Two years on and much had changed. Stephen Street was parked in favour of William Orbit, a producer who simply didn’t know the band so well. The four were disparate as recording took place between London and Reykjavik and the unified lo-fi alt rock of Blur was lost in the process. While it’s no surprise that 13 is Blur’s most distant album, it’s a brilliant one that it came hot on the heels of one of their most cohesive. The shunning of even a Blur logo robs 13 of some authority and perhaps that’s quite right. As Orbit suggested, Coxon’s punk aesthetic won out over Albarn’s quest for experimentation and yet it remains one of their most experimental. In a fragmenting band Coxon had won the album cover and an even larger role, sharing lyrics on first single Tender then taking the on this song often fondly remembered for its lactose muppet video. It’s an oddity, a rather irresistible oddity within 13 as it nominally looks back to Blur’s Britpop days. And with an odd effect. It’s quite possibly the song that broke the band in America at long last, consolidating Song 2’s sterling work. Of course, beyond the milk cartons was Coxon’s thinly veiled description of alcohol strife. Like You’re so Great, there was always coffee. As with many songs on the album, Coffee &TV features a coda final song, one that’s tellingly converted into an ascension by the video.

1992 (13, second single, 1999)

“But don’t you feel low”

In many ways 13 is a butterfly net as much as much as a melting pot. Swamp Song was elevated from a B-Side at the last minute, while 1992 is named after the year it was written; only to be lost and the demo discovered by Damon around the time of Blur. It’s a fascinating clash of the Blur of Leisure reworked by their older, more jaded selves. The throbbing feedback guitar and low wall of sound of their first album remains, but that tone and sombre lyrics places it nicely (miserably?) into an album mostly concerned with break-up. It’s almost the track that cancelled out Britpop for good.

Battle (13, album track, 1999)

“What do you think of now?”

Space permeates rock and while Blur were never as captivated as say Bowie, it pops up again and again. Earth just isn’t big enough after all. 13 is beyond science-fiction, like the cover suggest it rounds out to conceptual, primal to metaphor – and Battle is the distracting, shimmering mid-point. With the cutesy toney from outer space. It’s nearly eight minutes of a battle, an onslaught of stuttering chain guitar, and single tone melody that only just keeps things neck high above the throbbing percussion and dropped bass. Caramel would later take this on to tumult. Extraordinary stuff, sat nestled in an album without which there quite possibly wouldn’t have been any Gorilaz.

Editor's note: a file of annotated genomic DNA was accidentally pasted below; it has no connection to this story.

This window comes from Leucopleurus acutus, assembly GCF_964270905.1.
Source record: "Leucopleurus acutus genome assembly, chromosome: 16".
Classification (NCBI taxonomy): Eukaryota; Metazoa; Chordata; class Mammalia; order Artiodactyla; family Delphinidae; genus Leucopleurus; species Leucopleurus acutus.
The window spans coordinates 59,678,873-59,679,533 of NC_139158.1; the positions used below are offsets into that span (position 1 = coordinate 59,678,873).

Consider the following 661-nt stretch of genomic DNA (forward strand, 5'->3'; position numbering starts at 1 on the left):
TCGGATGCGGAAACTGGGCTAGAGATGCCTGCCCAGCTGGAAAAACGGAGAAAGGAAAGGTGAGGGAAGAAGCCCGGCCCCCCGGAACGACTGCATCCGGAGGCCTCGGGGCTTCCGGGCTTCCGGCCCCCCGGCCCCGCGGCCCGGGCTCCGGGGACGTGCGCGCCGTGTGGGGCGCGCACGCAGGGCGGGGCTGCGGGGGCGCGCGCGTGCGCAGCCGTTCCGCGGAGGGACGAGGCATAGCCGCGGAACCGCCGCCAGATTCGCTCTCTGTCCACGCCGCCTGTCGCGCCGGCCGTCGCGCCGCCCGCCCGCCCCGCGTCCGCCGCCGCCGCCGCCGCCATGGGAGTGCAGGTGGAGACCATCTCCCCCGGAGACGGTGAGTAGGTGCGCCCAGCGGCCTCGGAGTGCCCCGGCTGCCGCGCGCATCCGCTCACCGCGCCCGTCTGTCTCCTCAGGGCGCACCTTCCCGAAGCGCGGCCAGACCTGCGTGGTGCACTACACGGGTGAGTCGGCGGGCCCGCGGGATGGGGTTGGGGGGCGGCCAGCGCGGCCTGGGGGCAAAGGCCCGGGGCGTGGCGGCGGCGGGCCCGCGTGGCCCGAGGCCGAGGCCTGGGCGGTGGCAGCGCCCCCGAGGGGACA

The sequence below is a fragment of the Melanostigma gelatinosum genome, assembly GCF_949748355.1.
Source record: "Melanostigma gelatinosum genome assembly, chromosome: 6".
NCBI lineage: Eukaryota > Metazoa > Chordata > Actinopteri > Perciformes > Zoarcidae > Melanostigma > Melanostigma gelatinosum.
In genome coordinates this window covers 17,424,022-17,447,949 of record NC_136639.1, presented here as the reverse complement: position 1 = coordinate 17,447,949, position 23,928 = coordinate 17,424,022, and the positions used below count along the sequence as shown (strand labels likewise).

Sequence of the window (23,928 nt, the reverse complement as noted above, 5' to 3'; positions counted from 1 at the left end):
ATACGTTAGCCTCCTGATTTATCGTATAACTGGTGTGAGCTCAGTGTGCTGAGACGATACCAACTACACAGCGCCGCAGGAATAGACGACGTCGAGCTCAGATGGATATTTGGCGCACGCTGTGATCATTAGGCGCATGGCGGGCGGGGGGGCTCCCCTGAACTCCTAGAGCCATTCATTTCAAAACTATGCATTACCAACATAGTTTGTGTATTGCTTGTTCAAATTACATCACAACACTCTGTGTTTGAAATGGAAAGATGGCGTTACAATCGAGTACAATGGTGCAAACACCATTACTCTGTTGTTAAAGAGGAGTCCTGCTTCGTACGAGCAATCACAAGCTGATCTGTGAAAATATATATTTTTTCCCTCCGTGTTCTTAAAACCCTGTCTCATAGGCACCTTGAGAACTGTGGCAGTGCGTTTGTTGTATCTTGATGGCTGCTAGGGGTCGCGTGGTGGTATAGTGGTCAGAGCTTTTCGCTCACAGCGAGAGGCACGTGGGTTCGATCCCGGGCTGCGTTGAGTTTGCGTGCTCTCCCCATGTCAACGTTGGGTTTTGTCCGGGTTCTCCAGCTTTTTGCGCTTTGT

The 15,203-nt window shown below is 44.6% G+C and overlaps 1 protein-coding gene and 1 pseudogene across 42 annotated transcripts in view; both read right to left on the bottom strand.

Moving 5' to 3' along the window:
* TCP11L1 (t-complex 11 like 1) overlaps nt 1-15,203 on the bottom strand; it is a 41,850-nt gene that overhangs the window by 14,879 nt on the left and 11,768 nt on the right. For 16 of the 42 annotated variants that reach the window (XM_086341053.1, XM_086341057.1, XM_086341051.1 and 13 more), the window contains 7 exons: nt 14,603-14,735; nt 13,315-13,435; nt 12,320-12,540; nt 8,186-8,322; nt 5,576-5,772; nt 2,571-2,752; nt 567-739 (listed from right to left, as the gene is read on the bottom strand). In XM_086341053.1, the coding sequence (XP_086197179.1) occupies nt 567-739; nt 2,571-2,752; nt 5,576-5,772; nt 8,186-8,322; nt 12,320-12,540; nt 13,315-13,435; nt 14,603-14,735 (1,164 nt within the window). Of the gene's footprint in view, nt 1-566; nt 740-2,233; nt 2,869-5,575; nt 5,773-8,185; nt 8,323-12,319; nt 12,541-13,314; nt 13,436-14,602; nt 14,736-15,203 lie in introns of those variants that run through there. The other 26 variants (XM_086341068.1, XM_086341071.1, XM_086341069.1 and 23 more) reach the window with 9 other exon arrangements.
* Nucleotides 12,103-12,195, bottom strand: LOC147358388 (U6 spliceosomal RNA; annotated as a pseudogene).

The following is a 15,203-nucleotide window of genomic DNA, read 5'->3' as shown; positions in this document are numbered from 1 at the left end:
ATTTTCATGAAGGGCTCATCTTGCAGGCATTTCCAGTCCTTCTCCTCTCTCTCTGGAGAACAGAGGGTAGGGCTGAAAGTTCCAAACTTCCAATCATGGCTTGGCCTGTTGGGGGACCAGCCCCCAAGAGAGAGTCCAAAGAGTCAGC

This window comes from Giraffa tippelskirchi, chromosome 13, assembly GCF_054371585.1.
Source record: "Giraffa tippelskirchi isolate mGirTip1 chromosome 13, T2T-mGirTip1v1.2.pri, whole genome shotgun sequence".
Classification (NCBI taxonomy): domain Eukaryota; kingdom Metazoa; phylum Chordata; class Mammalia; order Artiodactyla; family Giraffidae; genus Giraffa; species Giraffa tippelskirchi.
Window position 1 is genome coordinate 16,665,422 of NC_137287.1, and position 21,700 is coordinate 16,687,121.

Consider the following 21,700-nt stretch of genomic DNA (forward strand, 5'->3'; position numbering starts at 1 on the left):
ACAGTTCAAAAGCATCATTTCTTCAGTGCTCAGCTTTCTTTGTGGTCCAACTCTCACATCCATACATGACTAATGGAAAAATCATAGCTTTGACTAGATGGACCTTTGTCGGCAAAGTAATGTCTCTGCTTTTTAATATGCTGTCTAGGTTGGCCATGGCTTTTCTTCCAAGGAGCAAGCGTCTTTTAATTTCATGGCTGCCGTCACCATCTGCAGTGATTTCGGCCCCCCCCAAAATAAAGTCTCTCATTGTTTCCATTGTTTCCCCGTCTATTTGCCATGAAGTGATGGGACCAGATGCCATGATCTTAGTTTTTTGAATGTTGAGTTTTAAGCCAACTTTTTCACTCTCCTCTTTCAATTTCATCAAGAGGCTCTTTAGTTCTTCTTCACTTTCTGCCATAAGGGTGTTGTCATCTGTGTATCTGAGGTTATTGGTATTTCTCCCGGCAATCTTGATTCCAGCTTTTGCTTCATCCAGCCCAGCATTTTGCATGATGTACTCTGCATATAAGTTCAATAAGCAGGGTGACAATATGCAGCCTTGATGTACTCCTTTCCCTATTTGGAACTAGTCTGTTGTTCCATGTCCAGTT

Out of Time (Think Tank, first single, 2003)

“Gone to the future, way out in space”

13 was almost squandered as a concept album around relationships and their ending – considering that the follow-up saw the departure of a core member of the group. For Think Tank Damon had pursued a name producer, and just maybe ended up with Neptunes, Fatboy Slim, William Orbit, Ben Hillier and the Dust Brothers at various points. This time the production facilities took in London and Morocco. Oh, and Graham left after some awkward afternoons. The result was a softer and surprisingly more cohesive album, with acoustic guitar and sublime production replacing what was once inconceivable – one of the greatest guitarists of his generations. The opening single sums it up, melodic, music of the world with melody’s far exceeding the expectations of a decade before. The lyrics that could relate to Coxon’s departure hang sadly in the band’s discography, but the video makes it clear what this song’s really all about at the start of a very difficult time in British foreign policy.

Good Song (Think Tank, Third single, 2003)

“I could be lying on an atom bomb”

Unlike 13, Think Tank’s packed with generally short and sweet numbers – and do they come sweeter than this? Converting the melodic robot rock lyrics into the instrumentation, producer Ben Hillier provides the soft looping and turntable work that sum up one of Blur’s best produced albums. And if the soft brilliance of the song wasn’t enough, the captivating video by David Shrigley and Shynola can brighten any day, capturing the black comedy perfectly. Another album with only three single releases, this final release earned the band their lowest placing since 1993.

On the Way to the Club (Think Tank, album track, 2003)

“The music’s made that way”

Think Tank saw the polished though lessened group through 17 or so tracks in the first four weeks, with uber-engineer James Dring hugely advancing the process of pulling Damon’s demos into the studio through his skill and familiarity with the band. On the Way to the Club, a third of the way is one of the best examples of how this process led to unexpected results. A demo that markedly changed when quickly laid out in lyrics and percussion, and found time for a slice of Dave Rowntree on guitar. Another great melody, seemingly pulled out of nowhere. More classic Blur, reinterpreted by new sensibilities.

Battery in Your Leg (Think Tank, album track, 2003)

“This is a ballad for the good times”

The album closer that just has to be included as the only track to make it to the album press with any amount of Coxon. Moving from the opening piano lines through to a quick haunting echo and high ranged, stretched Albarn… Before guitar tries to sink it to hell and James’ bass just does enough to keeps it above water. And repeat. Only occasionally working in the same direction until rippling back to piano. An intoxicating closing track, discordant, with guitar lines that pierced and chime to the end like a peel of church bells. The only song that’s really Blur on a, challenging, enigmatic but hugely likeable album. “You can be with me…” And so, without a hidden track, it ends.

Next on Jokerside: The Magic Whip reviewed…